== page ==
On Sunday night, the country got treated to a much-hyped ABC interview with the former FBI director. He obviously didn't have a choice about getting sucked into Trump's orbit, like so many of the president's other underlings, but that just gives an unusual tinge of tragedy to the man's wraithing and makes him perhaps the definitive example of the phenomenon. According to Comey, Trump subjected him to awkward conversations and improper requests for personal loyalty before sacking him, kicking off a feud between the two men that has reignited with the impending release of Comey's book, A Higher Loyalty. Before ABC even aired George Stephanopoulos's highly-touted interview with Comey, Trump launched into a Twitter tirade, calling him an "untruthful slime ball," "a terrible Director of the FBI," and insisting his handling of the investigation into Hillary Clinton's email server was biased because "he wanted a job."
Comey's fall started with that Clinton investigation, which the FBI director appeared to end by holding a June 2016 press conference where he announced "no reasonable prosecutor" would bring charges against the putative Democratic nominee. Still, he took pains to criticize her team for being "extremely careless in their handling of very sensitive, highly classified information." Commenting so publicly on a case, even one with huge political implications, was a major break from normal FBI procedure, and Comey caught flack from multiple sides. Republicans denounced him for being soft on Clinton; others questioned his choice to attack a candidate he said had committed no crime. (Comey told Stephanopoulos that he made his announcement because Attorney General Loretta Lynch was perceived as too close to the Clintons and "could not credibly announce this result.")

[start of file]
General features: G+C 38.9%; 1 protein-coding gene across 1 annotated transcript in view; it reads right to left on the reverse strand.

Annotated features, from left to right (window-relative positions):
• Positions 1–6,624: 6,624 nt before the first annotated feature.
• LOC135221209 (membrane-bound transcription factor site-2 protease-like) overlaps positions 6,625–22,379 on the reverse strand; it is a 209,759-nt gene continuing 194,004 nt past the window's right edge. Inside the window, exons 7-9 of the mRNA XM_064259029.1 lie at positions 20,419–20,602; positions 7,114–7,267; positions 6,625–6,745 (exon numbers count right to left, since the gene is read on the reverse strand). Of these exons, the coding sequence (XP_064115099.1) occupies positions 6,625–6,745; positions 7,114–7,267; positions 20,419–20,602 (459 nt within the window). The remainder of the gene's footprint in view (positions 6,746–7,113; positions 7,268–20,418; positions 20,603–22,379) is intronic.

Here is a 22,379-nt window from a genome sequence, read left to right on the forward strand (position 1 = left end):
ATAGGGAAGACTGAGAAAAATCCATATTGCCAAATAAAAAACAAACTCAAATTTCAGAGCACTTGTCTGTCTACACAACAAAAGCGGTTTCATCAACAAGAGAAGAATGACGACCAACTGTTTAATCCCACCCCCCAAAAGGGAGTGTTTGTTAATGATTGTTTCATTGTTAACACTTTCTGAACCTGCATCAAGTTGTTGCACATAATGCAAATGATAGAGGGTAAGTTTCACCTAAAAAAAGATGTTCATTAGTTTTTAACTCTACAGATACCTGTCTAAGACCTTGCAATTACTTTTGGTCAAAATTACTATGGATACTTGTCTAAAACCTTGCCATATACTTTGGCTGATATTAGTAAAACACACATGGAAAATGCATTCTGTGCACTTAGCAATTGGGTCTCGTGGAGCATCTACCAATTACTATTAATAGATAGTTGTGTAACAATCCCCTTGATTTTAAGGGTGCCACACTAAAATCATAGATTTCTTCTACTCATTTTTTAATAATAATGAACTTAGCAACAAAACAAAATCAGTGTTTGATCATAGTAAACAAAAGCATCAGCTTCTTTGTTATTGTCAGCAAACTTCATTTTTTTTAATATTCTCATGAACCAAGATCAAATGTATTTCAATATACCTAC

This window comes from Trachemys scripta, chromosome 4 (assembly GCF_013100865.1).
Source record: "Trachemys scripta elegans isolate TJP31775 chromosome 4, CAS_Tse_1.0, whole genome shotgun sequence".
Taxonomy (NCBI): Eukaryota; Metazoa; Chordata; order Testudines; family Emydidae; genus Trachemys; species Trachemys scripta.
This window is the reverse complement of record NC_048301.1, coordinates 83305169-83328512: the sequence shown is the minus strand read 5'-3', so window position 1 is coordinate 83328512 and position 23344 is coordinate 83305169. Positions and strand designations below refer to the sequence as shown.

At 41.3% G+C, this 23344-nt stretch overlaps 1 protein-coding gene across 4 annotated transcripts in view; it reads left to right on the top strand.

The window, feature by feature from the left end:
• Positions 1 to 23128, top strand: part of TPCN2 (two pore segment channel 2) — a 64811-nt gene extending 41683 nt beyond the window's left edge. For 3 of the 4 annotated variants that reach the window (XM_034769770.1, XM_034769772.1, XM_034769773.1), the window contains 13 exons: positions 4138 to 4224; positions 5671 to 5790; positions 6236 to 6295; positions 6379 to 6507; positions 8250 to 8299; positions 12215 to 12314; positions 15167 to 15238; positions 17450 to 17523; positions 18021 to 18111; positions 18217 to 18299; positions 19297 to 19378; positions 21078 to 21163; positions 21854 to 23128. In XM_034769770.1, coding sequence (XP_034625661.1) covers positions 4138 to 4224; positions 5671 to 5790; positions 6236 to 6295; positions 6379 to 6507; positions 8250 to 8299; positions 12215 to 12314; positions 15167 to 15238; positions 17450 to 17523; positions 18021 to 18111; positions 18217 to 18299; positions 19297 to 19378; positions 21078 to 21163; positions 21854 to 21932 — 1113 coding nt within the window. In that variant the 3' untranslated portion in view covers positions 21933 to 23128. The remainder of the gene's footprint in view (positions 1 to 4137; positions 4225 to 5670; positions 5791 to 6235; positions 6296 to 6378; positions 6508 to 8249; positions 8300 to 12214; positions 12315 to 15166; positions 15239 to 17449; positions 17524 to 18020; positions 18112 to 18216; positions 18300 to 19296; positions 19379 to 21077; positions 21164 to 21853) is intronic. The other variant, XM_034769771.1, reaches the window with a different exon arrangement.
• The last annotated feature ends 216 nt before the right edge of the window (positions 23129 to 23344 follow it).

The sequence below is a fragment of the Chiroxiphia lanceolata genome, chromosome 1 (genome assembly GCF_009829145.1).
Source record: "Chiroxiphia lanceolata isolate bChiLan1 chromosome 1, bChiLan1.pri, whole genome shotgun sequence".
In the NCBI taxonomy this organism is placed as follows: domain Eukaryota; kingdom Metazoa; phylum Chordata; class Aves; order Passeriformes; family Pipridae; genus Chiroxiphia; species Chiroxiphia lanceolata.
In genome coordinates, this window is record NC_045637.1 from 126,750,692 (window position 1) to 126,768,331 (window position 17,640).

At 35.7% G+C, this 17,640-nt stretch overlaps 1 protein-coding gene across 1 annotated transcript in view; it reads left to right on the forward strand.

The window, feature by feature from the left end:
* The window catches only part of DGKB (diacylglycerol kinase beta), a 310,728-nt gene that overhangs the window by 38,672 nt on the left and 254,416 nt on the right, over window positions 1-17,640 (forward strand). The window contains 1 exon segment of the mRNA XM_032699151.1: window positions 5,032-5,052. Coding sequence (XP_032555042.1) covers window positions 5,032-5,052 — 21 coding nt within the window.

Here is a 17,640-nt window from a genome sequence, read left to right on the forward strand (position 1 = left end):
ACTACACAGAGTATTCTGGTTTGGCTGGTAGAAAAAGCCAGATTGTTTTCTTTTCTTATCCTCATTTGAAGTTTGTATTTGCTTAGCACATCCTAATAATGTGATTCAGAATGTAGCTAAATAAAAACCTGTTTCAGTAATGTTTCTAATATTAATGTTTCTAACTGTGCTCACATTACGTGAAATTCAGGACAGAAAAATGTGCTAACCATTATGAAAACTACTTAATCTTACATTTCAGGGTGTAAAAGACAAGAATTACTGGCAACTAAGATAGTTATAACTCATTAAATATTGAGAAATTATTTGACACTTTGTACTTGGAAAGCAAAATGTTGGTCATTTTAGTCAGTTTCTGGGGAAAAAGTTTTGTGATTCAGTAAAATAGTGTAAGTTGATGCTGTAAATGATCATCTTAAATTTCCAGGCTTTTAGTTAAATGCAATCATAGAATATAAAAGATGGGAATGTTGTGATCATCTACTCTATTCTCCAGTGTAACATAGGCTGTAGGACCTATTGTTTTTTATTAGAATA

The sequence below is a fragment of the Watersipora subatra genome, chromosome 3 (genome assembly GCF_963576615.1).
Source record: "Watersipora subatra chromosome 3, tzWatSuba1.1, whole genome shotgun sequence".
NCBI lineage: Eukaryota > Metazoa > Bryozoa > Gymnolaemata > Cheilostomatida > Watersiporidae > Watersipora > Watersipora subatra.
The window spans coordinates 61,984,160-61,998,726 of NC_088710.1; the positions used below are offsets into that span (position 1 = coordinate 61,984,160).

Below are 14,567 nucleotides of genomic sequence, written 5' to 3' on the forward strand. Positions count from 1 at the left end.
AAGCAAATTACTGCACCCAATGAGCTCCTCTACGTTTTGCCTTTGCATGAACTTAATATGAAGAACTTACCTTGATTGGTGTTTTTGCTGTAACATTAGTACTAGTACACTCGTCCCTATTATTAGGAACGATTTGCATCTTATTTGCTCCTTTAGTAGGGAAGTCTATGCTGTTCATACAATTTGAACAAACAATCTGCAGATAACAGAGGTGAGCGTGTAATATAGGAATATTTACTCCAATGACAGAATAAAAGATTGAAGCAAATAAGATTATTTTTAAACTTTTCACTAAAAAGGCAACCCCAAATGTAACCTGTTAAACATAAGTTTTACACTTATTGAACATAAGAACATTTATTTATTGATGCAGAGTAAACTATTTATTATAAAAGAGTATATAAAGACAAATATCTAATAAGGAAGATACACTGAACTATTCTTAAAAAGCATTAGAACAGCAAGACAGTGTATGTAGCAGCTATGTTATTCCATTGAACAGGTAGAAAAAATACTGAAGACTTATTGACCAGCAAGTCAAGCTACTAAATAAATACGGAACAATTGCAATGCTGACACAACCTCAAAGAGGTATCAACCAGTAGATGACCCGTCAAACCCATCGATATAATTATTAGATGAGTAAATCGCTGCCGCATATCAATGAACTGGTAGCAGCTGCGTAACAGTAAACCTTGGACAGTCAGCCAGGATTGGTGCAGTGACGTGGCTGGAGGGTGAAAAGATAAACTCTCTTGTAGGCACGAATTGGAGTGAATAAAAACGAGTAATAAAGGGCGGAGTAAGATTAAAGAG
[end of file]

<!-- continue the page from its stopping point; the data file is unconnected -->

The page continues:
Months later, and just days away from the election, Comey released a letter saying that investigators were looking at new evidence in the Clinton email investigation. Though that evidence (a laptop owned by disgraced former congressman Anthony Weiner that contained many Clinton emails) never led to charges against any Clinton aide, the letter was a major news story that might have cost Clinton the presidency—both before and after the election, Democrats were calling on Comey to resign.